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BR disowns P100 billion Trans Kalahari Railway

SHARE   |   Thursday, 04 July 2019   |   By Bakang Tiro
Makwinja Makwinja

Botswana Railways (BR) has distanced itself from the failed construction of a P100 billion joint venture Trans Kalahari Railway project with the Namibian counterpart state -owned TransNamib.

Parliamentary Committee on Statutory Bodies and State Enterprises (PCSB&SE) on Tuesday expressed concern over the delayed implementation of the railway project by BR, therefore demanding answers. The multi-billion railway line envisaged to connect Botswana and Namibia through the western coast town of Walvis Bay, is still struggling to commence after five years of a Memorandum of Understanding (MOU) between the two governments.


Appearing before the PCSB&SE this week, BR CEO Leonard Makwinja found himself under baptism of fire from the committee over the status of the project. Makwinja told the committee that he is not the right person to be probed over the Trans Kalahari Railway project.

Ironically, Botswana Railways signed the memorandum of understanding with the TransNamib for the development of the 1, 500 Km railway line that has been anticipated to start connecting at the Mmamabula coal fields. Specially-Elected MP Mephato Reatile put Makwinja in a tight corner to account for what could be the delay in constructing the railway despite BR agreeing to implement it.  The BR CEO attributed all the blame for the delay to the parent Ministry of Transport and Communications. He accused the ministry of sidelining BR on the project, without any consultation taking place.

“Yes I can confess that BR signed the memorandum of understanding with TransNamib to kick start the project but the Ministry of Transport is the most suitable body to give answers for this issue,” he said, sparking concern from MP Reatile on how the ministry could sideline BR on the project even though they possess the technical expertise to spearhead the project.


The only other time BR was engaged was when the CEO was when he was invited to a meeting between Botswana and Namibia transport ministers. “I think the project might bounce back. I can only speak about the BR railway projects that we own as this is more a transport ministry affair than us,” added Makwinja.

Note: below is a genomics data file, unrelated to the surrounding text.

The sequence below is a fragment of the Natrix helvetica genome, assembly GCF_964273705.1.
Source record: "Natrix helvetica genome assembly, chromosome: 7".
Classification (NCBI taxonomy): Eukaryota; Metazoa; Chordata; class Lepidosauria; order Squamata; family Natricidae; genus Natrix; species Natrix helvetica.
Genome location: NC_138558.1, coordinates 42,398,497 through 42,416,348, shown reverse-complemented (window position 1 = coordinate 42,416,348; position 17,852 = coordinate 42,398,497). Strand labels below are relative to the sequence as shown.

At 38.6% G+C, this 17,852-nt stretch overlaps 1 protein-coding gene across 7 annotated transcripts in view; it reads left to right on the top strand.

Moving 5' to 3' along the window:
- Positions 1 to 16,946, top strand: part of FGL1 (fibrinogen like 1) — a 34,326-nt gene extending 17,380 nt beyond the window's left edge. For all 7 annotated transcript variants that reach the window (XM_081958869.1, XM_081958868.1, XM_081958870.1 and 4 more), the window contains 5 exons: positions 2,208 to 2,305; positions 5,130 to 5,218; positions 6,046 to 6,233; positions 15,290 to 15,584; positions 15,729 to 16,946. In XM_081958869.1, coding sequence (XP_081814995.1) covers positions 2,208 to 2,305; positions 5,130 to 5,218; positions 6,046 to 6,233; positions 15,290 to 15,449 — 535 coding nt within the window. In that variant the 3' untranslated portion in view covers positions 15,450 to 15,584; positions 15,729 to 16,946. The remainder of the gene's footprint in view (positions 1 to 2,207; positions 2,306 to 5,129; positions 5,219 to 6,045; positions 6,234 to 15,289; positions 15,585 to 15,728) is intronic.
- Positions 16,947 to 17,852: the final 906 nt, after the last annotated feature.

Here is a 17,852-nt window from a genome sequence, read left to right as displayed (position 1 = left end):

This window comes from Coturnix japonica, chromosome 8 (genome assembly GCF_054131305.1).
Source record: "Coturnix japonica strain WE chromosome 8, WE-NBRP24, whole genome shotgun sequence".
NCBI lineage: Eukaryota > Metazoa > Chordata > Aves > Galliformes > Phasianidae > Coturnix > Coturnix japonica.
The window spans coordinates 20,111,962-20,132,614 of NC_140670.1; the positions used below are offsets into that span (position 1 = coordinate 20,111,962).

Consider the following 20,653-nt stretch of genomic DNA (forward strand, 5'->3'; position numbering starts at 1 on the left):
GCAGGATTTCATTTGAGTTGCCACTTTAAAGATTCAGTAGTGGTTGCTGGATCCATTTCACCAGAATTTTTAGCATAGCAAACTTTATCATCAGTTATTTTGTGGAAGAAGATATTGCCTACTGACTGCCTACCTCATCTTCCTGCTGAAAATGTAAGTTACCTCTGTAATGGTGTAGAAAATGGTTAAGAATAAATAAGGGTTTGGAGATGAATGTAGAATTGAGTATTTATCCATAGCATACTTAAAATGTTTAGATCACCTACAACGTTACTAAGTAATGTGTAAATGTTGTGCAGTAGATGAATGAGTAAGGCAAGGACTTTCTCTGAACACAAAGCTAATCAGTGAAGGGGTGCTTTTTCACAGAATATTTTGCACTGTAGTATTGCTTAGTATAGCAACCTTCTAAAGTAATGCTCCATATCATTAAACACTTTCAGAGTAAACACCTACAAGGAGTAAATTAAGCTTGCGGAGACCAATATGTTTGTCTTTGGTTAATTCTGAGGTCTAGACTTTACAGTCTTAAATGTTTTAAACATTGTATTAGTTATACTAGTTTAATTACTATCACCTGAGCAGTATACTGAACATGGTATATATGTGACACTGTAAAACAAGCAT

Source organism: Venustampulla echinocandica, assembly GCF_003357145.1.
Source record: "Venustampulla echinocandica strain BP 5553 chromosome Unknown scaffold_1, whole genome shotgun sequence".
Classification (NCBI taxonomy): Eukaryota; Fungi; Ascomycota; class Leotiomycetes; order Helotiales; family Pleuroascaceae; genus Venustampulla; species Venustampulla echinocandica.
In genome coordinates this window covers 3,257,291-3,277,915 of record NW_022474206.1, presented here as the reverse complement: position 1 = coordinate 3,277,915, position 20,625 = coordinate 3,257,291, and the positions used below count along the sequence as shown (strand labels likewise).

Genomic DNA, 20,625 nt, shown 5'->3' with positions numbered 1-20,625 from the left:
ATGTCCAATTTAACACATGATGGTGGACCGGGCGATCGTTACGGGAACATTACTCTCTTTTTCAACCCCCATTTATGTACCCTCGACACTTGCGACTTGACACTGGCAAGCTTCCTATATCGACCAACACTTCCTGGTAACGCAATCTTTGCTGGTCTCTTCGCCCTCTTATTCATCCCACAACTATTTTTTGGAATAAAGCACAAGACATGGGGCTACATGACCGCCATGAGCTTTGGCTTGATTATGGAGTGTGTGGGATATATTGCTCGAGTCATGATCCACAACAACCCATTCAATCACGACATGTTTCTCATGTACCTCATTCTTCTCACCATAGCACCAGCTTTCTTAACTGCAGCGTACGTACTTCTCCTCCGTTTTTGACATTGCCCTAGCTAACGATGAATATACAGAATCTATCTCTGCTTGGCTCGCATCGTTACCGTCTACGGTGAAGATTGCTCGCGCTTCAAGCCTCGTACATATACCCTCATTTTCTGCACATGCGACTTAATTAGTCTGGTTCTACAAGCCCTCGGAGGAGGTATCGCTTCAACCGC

Pius Mokgware slammed government over making the project a secret only known by them.

He said the ministry of transport should appraise Parliament or even the nation at large on the delay. Efforts to reach comment from minister responsible for Transport and Communications, Dorcas Makgato were futile as her mobile phone was not available.

Mmamabula-Lephalale railway line

Probed further on other BR projects, Makhwinja revealed that the Mmamabula-Lephalale railway linking Botswana to South Africa is still alive. A 57 kilometre railway line expected to cost approximately USD200 million (P 2 billion), is set to start in 2021 expected to create over 3 000 jobs. The long-awaited railway line is expected to open up a higher capacity, heavy-duty coal export line to South Africa, an option that in previous years has stymied several projects on the eastern coalfields.


“Another mega project is constructing the 356 Km Mosetse-Kazunguala railways. I am fully aware of these two projects unlike others because they are on our hands. We do have regular seminars with Business Botswana and Botswana Investment and Trade Centre (BITC), to see how we can court investors into these projects,” he indicated.

Mokgware remained optimistic that BR will execute the projects as it has planned for them compared to the waning multi-billion mega Trans Kalahari Railway. “We understand that a lot of influential people and companies are positioning themselves for this projects and only hope and trust that this will be done in the most transparent way.  This is a project which should provide employment to Batswana by engaging local companies,” Mokgware emphasized.

BCL owes BR

Meanwhile, BR CEO when quizzed by committee member, Ndaba Gaolatlhe on how the closure of the BCL mine affected their operations, revealed that the mine owes them large sums of money which he could not divulge at the time. “Yes BCL mine was one of our most important customers. The closure of the mine has left us limping because the mine owes us a lot. I don’t have the correct figures now,” he added.


He revealed that the exiting BCL Liquidator has the figures of how much BCL owes them, as a result he got backlash from the committee for not knowing how much debt BR has from the mine. “It seems like this debt from BCL is somehow not affecting your company. How can you not know the figures of how much the mine owes you, I don’t see any seriousness in this matter at all,” Gilbert Mangole lashed out to Makwinja.


BR Express not profitable


According to Makwinja, since its reinstatement in 2016, the passenger train has turned out not be a lucrative business for the company despite BR being profitable. He noted that there is a fluctuating trend by passengers in using the train on annual basis, indicating that in 2017 147 000 passengers have been transported, increasing to 260 000 on 2018. Other segments such as Freight business, BR group properties mainly the shopping malls remain the largest profitable enterprises, according to BR CEO. He also added  that BR continue to make profit, standing at P 48.6 million from 2018, with the parley committee remaining hopeful that BR develops other means of revenue generation to keep a positive record as far is profitability is concerned.    

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